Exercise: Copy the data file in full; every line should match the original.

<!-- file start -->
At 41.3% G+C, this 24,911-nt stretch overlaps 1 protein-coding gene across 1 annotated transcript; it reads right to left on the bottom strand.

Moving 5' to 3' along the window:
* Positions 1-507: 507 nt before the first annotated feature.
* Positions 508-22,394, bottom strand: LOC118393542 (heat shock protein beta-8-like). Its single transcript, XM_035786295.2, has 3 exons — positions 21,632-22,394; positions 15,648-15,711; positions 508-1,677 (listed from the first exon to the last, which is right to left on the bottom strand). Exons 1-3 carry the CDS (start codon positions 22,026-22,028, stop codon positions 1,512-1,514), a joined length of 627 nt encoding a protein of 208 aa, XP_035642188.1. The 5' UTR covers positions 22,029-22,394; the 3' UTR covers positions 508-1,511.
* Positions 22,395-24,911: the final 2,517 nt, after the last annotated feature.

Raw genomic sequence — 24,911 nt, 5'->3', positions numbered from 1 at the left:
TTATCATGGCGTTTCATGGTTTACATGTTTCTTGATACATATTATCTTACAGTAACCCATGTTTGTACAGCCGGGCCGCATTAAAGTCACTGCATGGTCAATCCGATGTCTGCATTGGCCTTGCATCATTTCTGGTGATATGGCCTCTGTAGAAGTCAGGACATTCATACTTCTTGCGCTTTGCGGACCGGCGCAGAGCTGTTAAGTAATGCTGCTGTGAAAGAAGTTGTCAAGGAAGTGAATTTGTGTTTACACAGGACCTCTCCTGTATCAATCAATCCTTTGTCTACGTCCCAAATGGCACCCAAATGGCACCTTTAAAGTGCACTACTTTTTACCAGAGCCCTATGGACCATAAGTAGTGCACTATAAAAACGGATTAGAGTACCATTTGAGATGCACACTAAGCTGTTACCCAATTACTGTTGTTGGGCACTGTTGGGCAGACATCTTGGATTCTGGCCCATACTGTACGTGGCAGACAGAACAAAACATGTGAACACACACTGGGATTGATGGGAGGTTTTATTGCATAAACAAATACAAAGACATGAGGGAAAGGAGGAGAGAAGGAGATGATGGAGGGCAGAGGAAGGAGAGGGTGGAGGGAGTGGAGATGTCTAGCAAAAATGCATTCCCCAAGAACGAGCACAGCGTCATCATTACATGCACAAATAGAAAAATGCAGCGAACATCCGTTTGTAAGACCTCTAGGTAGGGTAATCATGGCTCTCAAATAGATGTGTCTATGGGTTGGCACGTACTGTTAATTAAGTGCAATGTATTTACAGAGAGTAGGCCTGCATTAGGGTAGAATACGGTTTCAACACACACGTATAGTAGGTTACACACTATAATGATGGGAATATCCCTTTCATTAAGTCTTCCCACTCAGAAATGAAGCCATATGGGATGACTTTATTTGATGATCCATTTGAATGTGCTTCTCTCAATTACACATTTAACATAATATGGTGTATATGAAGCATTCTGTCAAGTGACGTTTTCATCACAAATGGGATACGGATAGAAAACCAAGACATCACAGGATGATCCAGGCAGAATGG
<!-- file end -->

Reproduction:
At 41.3% G+C, this 24,911-nt stretch overlaps 1 protein-coding gene across 1 annotated transcript; it reads right to left on the bottom strand.

Moving 5' to 3' along the window:
* Positions 1-507: 507 nt before the first annotated feature.
* Positions 508-22,394, bottom strand: LOC118393542 (heat shock protein beta-8-like). Its single transcript, XM_035786295.2, has 3 exons — positions 21,632-22,394; positions 15,648-15,711; positions 508-1,677 (listed from the first exon to the last, which is right to left on the bottom strand). Exons 1-3 carry the CDS (start codon positions 22,026-22,028, stop codon positions 1,512-1,514), a joined length of 627 nt encoding a protein of 208 aa, XP_035642188.1. The 5' UTR covers positions 22,029-22,394; the 3' UTR covers positions 508-1,511.
* Positions 22,395-24,911: the final 2,517 nt, after the last annotated feature.

Raw genomic sequence — 24,911 nt, 5'->3', positions numbered from 1 at the left:
TTATCATGGCGTTTCATGGTTTACATGTTTCTTGATACATATTATCTTACAGTAACCCATGTTTGTACAGCCGGGCCGCATTAAAGTCACTGCATGGTCAATCCGATGTCTGCATTGGCCTTGCATCATTTCTGGTGATATGGCCTCTGTAGAAGTCAGGACATTCATACTTCTTGCGCTTTGCGGACCGGCGCAGAGCTGTTAAGTAATGCTGCTGTGAAAGAAGTTGTCAAGGAAGTGAATTTGTGTTTACACAGGACCTCTCCTGTATCAATCAATCCTTTGTCTACGTCCCAAATGGCACCCAAATGGCACCTTTAAAGTGCACTACTTTTTACCAGAGCCCTATGGACCATAAGTAGTGCACTATAAAAACGGATTAGAGTACCATTTGAGATGCACACTAAGCTGTTACCCAATTACTGTTGTTGGGCACTGTTGGGCAGACATCTTGGATTCTGGCCCATACTGTACGTGGCAGACAGAACAAAACATGTGAACACACACTGGGATTGATGGGAGGTTTTATTGCATAAACAAATACAAAGACATGAGGGAAAGGAGGAGAGAAGGAGATGATGGAGGGCAGAGGAAGGAGAGGGTGGAGGGAGTGGAGATGTCTAGCAAAAATGCATTCCCCAAGAACGAGCACAGCGTCATCATTACATGCACAAATAGAAAAATGCAGCGAACATCCGTTTGTAAGACCTCTAGGTAGGGTAATCATGGCTCTCAAATAGATGTGTCTATGGGTTGGCACGTACTGTTAATTAAGTGCAATGTATTTACAGAGAGTAGGCCTGCATTAGGGTAGAATACGGTTTCAACACACACGTATAGTAGGTTACACACTATAATGATGGGAATATCCCTTTCATTAAGTCTTCCCACTCAGAAATGAAGCCATATGGGATGACTTTATTTGATGATCCATTTGAATGTGCTTCTCTCAATTACACATTTAACATAATATGGTGTATATGAAGCATTCTGTCAAGTGACGTTTTCATCACAAATGGGATACGGATAGAAAACCAAGACATCACAGGATGATCCAGGCAGAATGG